Kitchener-Waterloo Food Bank Sees Substantial Donations – GNSOTD Fri, Sept 4th 2020

The Food Bank of Waterloo Region says that more than 34,500 people have struggled to put food on the table during the pandemic. Saying there are so many unknowns about the fall, the question of will there be a second wave, will there be more shutdowns, will people be out of work again, will covid supports continue or be extended for those who need them.

They have no way of knowing these things, but what they DO know is that people will need food, and they’re planning for more than usual to be in need of help. “What we do know, and what we’re planning for is that there will be an increase in need for food assistance and we are planning for potentially a 30 per cent increase in food assistance as all of this continues to unfold,” Wendi Campbell, CEO of The Food Bank of Waterloo Region, said.

Normally this would be followed by a dire call for help, saying food is desperately needed; but not this time. While they do still need donations, and they have plans for fall food drive campaigns, they are not in panic mode because they had a VERY successful summer campaign!

The Food Bank of Waterloo Region raised double what it was hoping to achieve this summer. During their Full Bellies Happy Hearts campaign the organization had a goal of half a million meals. Instead, the community brought in more than a million for the campaign which kicked off in June.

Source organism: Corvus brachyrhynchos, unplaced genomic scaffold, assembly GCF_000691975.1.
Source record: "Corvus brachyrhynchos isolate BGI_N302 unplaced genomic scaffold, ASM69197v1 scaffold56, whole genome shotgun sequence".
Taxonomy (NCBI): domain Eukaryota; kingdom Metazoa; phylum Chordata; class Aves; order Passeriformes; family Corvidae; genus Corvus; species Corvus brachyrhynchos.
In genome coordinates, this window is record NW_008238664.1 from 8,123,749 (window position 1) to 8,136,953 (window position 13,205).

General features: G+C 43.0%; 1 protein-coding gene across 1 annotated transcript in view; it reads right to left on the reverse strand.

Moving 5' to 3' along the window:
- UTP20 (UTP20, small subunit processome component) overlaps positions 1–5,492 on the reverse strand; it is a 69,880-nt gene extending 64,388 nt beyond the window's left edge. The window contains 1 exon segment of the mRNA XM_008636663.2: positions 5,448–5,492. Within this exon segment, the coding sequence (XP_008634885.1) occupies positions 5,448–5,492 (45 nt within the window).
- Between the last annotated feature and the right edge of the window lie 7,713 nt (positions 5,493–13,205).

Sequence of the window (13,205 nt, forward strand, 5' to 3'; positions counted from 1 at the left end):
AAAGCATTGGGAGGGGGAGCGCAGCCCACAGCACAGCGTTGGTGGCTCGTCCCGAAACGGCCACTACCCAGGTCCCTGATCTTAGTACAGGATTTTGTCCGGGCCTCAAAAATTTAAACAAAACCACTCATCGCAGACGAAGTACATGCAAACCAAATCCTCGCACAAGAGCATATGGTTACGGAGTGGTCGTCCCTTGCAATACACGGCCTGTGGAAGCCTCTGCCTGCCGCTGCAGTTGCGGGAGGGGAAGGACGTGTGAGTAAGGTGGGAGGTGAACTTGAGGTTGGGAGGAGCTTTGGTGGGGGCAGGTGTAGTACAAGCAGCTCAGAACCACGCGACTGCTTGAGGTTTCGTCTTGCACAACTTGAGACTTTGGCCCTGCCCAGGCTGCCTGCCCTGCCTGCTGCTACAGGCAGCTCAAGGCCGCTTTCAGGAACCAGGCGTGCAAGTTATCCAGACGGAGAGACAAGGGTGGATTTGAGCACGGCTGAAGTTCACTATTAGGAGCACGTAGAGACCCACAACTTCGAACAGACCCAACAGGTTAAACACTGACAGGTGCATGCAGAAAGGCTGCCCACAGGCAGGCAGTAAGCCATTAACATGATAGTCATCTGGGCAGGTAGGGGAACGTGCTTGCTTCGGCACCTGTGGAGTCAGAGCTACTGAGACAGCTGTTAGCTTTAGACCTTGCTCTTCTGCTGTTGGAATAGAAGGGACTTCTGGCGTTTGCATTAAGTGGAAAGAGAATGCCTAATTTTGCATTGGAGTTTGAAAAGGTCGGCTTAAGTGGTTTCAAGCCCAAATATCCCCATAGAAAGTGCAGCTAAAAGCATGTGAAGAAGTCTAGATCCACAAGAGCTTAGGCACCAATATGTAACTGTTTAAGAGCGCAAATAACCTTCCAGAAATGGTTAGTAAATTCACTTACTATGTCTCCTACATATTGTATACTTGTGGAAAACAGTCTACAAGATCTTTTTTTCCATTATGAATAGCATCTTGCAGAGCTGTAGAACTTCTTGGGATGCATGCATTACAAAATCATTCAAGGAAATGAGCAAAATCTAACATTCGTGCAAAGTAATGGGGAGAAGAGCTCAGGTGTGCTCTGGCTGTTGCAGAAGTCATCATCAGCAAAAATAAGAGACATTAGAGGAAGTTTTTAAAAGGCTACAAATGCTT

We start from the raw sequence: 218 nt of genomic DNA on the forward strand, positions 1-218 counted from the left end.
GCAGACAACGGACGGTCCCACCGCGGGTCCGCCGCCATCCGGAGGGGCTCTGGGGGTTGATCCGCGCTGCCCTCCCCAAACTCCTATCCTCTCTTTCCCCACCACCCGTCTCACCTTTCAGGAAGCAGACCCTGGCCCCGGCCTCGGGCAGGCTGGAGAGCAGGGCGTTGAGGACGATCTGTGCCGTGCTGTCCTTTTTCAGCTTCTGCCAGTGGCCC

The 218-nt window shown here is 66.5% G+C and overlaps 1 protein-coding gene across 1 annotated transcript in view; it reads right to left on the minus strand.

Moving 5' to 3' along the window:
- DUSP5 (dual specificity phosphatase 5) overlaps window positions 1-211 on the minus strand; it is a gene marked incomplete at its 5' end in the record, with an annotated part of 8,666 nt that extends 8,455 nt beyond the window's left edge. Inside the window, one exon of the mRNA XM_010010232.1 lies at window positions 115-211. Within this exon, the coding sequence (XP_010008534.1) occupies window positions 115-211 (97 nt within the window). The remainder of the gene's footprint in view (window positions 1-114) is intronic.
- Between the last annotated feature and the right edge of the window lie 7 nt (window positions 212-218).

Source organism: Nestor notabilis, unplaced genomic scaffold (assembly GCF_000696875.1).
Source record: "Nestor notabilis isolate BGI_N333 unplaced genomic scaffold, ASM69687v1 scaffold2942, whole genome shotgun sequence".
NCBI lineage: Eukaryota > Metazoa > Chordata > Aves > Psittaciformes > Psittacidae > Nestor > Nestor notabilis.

It is always said that during times of adversity people can pull together and support each other better, and this was a great example of that. This means they have food they can manage and with some moderate continued donations into the fall and winter months they should be able to feed people in the Waterloo region and what is more worthy of being a Good News Story of the Day than a community taking care of the most vulnerable people among them in such a fantastic way. Find more here.

It’s not that more work isn’t required; Campbell says the food bank will need to work together with the community, partners and other food programs “to make sure that we have all of the gaps in our inventory filled, that we have the resources that we need so that if there is a spike in usage, we are prepared and ready for that spike.”

Sill, well done Kitchener-Waterloo.

Story and Image from CBC News.

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